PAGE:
The Namibian Coast is full of expensive activities. You can go sandboarding, horse-riding, seeing animals on land or in water, fly over the dunes and so on. But i only did two of those activities. If you travel for more than a few weeks, you have to see that your budget reaches until the end of your trip.
The first activity was a tour on a big catamaran in Walvis Bay. The day started out cold and gray. The Namibian coast around here with its arctic ocean currents never reaches above 25° C. Most of the time it's cloudy around here. In the afternoon there's some chances of seeing the sun for a while, until sunset.
A driver came by at my hostel at 8 in the morning to bring me and others from other hostels from Swakop to the dock in Walvis Bay. There i registered and paid, and we embarked on a small boat which was to bring us out to the bigger catamaran. Unfortunately we didn't set sail for a long time, we drove out with the boat's motor. Lots of sea gulls and pelicans followed our boat, not surprising as we had lots of fishes to feed them. All we had to do was put the boat straight into the wind so the pelicans could arrive next to it like bombers and catch the fish either directly from the guides hand or from the sky (the guide threw it up to the birds). Then the seals or sea lions (those with outward ears are sea lions and those without are seals is what the guide told us) took our boat as an entertainment platform where there is free fish for everyone. They came on the boat and people could touch the tame ones and give them a fish. We then saw some bottlenose dolphins (like flipper) but they wouldn't come near and play with us, so we went farther out. Luckily there were other dolphins there and they wanted to play with us for a while. We then set sail for a little while and cut off the motor. We watched a seal colony from afar, and saw the waves break on the sandy beach. Later we drove back to port without having seen whales or turtles.
When i came back there was another person's luggage in my dorm room. I went out for a laundry and when i came back i met Joe the englishman. He's from northern England (near Newcastle) and travels around Africa since the worldcup (he was in South Africa during the WC) and will be travellin' for a year. I told him i would go sandboarding the next day and he decided to join me, so we booked for two lie-down sandboarding at the hostel.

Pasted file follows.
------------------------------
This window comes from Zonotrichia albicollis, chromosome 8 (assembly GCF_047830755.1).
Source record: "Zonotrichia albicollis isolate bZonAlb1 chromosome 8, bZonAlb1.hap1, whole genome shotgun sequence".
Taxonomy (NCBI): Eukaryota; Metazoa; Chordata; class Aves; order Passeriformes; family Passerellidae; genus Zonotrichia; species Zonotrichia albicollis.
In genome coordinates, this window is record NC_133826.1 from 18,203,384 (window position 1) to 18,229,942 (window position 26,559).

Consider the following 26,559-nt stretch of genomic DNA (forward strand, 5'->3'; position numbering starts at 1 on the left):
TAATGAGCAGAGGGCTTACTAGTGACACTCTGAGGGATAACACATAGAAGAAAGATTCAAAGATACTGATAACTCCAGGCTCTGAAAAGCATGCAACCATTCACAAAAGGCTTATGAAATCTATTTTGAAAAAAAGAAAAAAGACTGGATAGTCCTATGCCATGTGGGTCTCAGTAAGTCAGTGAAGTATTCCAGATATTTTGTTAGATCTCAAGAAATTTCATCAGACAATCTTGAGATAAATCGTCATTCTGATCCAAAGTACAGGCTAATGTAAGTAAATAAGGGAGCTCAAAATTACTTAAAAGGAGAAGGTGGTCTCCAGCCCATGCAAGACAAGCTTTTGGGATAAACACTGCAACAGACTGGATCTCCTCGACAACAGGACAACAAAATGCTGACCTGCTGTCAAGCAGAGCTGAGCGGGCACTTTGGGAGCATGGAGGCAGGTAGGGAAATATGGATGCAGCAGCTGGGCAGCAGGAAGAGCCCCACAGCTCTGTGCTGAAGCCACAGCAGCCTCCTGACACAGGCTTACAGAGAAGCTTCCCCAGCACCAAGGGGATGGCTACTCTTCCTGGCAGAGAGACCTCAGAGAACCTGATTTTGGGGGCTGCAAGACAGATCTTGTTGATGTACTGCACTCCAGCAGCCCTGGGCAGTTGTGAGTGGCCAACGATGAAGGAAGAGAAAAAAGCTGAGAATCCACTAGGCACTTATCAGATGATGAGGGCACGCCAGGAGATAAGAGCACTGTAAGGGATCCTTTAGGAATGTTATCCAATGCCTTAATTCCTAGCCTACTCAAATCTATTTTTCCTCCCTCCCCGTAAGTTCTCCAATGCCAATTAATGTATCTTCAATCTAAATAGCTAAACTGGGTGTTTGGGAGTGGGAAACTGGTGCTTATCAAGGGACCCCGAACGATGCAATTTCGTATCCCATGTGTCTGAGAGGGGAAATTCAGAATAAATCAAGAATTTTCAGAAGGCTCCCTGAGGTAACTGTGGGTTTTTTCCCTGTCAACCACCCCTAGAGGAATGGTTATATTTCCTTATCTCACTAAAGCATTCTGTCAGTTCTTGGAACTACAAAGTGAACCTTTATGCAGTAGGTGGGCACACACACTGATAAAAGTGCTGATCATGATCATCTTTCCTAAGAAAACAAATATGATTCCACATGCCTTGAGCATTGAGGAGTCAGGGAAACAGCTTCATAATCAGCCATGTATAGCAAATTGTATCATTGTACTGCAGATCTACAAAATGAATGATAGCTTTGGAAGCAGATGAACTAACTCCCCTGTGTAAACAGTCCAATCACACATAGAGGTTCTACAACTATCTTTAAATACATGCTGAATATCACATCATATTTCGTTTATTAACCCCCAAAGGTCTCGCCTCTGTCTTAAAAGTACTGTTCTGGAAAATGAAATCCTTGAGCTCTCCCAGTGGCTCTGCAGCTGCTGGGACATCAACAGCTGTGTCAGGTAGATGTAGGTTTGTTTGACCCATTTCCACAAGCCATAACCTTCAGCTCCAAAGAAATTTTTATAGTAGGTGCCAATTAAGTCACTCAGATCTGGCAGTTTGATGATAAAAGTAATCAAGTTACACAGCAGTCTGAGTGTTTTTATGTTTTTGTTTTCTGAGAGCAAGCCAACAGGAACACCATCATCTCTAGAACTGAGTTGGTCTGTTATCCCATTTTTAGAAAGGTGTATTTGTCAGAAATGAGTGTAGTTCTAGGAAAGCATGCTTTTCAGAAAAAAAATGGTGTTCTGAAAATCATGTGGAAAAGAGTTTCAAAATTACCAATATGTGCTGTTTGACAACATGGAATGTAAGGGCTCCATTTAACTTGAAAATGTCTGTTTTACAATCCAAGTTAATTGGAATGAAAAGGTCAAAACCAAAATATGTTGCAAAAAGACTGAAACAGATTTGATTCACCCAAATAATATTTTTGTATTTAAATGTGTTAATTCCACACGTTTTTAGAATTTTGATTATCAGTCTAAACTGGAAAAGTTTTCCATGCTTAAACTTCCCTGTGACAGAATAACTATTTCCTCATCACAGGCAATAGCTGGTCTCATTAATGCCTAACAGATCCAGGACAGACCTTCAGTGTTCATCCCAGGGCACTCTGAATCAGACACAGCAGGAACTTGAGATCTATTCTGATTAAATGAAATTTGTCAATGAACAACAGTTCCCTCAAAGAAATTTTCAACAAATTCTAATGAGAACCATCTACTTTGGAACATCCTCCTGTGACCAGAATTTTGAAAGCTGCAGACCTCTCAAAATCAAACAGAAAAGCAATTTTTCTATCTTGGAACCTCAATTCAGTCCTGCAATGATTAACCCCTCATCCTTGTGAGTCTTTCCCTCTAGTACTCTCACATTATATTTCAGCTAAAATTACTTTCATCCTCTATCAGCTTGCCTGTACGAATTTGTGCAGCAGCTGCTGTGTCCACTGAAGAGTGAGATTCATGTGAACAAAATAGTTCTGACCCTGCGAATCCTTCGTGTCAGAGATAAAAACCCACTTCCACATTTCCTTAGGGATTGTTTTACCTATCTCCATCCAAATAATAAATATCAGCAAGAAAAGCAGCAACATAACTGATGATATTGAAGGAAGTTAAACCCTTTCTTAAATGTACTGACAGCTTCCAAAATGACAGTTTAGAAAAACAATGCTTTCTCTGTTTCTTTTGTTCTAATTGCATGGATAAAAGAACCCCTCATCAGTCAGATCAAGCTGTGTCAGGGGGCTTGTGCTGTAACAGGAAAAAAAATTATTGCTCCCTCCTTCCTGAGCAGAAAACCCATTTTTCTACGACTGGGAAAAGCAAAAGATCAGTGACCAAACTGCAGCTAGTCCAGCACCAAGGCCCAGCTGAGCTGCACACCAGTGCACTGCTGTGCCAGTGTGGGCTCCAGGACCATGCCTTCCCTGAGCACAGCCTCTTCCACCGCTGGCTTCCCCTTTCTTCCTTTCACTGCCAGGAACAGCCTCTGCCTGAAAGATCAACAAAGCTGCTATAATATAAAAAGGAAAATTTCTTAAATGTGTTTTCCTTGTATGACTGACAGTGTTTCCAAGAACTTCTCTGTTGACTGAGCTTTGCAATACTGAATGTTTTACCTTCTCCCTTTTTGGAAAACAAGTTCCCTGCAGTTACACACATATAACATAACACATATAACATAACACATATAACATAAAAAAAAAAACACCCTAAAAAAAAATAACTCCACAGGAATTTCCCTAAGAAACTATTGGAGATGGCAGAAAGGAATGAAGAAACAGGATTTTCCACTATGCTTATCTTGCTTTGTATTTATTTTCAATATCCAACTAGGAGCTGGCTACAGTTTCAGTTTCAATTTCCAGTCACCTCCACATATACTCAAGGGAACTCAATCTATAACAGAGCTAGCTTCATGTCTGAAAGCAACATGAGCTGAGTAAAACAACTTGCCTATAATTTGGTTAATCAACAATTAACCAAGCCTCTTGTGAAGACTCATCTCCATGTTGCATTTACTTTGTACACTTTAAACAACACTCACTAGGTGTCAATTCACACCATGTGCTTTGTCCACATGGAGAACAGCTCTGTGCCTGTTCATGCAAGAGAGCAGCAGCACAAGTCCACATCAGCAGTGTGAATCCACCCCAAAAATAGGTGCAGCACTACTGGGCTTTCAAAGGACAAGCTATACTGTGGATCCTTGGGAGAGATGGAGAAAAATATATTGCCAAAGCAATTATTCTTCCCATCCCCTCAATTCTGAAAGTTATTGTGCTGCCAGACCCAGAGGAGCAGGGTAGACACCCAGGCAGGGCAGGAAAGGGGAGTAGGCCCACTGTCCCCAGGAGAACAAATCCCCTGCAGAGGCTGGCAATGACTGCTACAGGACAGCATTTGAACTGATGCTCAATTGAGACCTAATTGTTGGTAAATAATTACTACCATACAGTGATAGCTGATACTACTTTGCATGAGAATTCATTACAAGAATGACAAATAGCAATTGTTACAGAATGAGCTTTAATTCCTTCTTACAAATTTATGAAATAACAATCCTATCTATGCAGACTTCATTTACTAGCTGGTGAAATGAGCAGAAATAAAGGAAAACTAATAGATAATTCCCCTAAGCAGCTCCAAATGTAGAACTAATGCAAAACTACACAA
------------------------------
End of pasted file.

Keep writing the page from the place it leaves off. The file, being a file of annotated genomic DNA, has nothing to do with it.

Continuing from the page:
Sandboarding is quite fun, but be prepared to eat a lot of sand. We were fetched by a driver at 9:30 in the morning and drove out to the dunes on the equipment truck. There was another person, a girl named Ines in the truck. She's from Portugal (around Lisbon) and is a doctor. She's travelling for a few weeks in Southern Africa. When we arrived at the dunes we were introduced to the other people doing the activity and to the equipment. We then walked up the dunes and began sliding down, which we did 7 or 8 times. Walking in the sand is as easy as walking in the snow, but less cold. On one slope i did a speed record (my record not the best speed ever) of 74km/h, but it doesn't seem that fast when you're at it. We then had free beers and sandwiches back at the cars, before going back to Swakopmund to pay our due. We then took a shower and brought our sandy clothes to the laundry. I even had sand in my underwear... Afterwards we picked up Ines at her hostel and went back to Alter Action's office (the guys who organize sandboarding) to watch the movie they made and the pictures they took. There we watched how Joe leaped from the jump and ate some sand, he litterally landed face down in the sand.
We then went out for a quick pizza and then for some beers, still with Ines and Joe. Later on we went to the only dancing/pool bar and played pool a while. But the guys here were kind of serious, not as funny as playing with other guys the other night.
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